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PETs (Privacy-enhancing technologies) are becoming more well-known these last few months. They could be the key to a more efficient privacy strategy for businesses. Many authorities recommend their adoption and development.

What are PETs?

PETs are defined by the European Union Agency for Cybersecurity as “Software and hardware solutions, i.e. systems encompassing technical processes, methods or knowledge to achieve specific privacy or data protection functionality or to protect against risks of privacy of an individual or a group of natural persons”. The Information Commissioner’s Office, UK’s Data Protection Authority, recently released a guideline document on PETs[1]. PETs are classified into three types in the guideline: PETs that derive or generate information that reduces or removes people’s identifiability, PETs that focus on hiding, or shielding, data, and PETs that split datasets. PETs help companies with data protection principles such as privacy by default and by design or the data minimization principle. They are part of the technical and organizational measures that companies must put in place if they process personal data, especially sensitive data. In the guideline, they’re recommended particularly for processing that involves large-scale collection of personal data or that results in high risks to data subjects. For example, the guideline recommends them for processing involving artificial intelligence, machine learning, and deep learning applications. A Data Protection Impact Assessment is necessary to correctly choose which PET to put into place and what impact it could have on processing.

The G7 Data Protection Authorities

The G7 Data Protection Authorities held their third roundtable in June in Tokyo, Japan. They issued an Action Plan at the end of the roundtable that recommends the use of PETs. Authorities have dedicated four points of this Action Plan specifically to PETs and their development. One point of this Action Plan is the development of a terminology reference document about key terms and characteristics of PETs. Another point is the encouragement of the adoption and development of PETs. For this, they plan to study one specific PET: synthetic data. Synthetic data is data that imitates the properties and characteristics of real data, but is completely artificial. This type of data is used mostly in health and life sciences research, as it reduces the privacy risks associated with using real personal data. The Action Plan details that through this case study about synthetic data, they hope to develop regulatory insights and show that such technology can “help achieve a safe and privacy-enhancing method for obtaining insights from sensitive data”[2].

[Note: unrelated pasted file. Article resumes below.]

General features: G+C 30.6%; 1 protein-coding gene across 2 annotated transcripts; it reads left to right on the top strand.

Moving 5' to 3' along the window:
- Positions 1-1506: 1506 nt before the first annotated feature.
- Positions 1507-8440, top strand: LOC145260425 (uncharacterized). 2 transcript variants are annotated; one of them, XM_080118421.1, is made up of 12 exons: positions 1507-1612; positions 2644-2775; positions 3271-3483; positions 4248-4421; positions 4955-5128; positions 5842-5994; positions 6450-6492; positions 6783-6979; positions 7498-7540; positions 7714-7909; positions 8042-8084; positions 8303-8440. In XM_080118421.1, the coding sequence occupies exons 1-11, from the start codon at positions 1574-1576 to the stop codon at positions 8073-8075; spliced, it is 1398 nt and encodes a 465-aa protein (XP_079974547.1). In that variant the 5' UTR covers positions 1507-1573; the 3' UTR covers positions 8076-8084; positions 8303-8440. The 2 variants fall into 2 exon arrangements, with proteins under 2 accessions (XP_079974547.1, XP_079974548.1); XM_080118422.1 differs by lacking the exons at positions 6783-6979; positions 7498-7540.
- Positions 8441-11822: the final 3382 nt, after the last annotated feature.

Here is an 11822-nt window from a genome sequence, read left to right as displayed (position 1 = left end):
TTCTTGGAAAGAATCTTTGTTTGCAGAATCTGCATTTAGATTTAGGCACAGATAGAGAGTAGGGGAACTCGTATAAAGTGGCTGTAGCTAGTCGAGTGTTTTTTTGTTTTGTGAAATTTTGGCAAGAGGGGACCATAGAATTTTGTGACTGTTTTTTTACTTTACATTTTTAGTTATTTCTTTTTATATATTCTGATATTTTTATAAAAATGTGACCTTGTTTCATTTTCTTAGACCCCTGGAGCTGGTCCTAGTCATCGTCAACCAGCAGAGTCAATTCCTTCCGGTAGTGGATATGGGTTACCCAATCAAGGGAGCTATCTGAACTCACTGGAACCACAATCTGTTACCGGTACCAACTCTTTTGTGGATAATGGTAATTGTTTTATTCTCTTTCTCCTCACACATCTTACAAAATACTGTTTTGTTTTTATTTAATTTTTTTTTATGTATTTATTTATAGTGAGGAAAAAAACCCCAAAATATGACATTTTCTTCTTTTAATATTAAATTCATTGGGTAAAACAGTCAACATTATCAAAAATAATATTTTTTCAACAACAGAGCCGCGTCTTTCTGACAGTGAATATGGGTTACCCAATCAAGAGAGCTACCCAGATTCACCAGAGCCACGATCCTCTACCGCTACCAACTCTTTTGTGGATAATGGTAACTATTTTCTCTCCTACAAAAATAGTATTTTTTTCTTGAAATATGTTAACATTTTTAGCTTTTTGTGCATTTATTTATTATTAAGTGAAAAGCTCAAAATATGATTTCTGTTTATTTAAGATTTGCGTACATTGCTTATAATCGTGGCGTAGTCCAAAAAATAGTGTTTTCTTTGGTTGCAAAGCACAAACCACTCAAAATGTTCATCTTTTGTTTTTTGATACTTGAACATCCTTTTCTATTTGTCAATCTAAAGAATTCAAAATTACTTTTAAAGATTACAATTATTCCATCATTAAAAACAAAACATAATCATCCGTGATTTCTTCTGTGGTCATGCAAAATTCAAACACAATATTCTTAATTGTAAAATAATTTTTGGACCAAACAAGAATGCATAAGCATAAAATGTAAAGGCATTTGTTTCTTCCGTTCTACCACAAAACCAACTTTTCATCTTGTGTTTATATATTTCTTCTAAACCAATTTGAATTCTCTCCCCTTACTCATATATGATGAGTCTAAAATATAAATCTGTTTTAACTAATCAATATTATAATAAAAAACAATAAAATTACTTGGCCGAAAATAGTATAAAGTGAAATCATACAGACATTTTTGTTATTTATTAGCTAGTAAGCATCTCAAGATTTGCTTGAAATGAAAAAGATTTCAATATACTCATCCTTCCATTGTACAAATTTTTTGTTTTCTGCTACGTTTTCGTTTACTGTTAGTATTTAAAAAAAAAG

The Atlantic Declaration

G7 Data Protection Authorities aren’t the only ones interested in PETs and their development. US and UK also showed their interest through the Atlantic Declaration[3]. This declaration is the framework for the economic partnership between the UK and the US that places technology at the forefront of the partnership. It describes the need for the development of PETs for responsible use of data. For this, the UK and the US will launch a Collaboration on PETs. This will allow them to gain insight into the responsible use of AI models and enable economic and societal benefits. The complete effect of PETs on privacy and on business strategies is still not known, but it will be studied and is at the center of attention.






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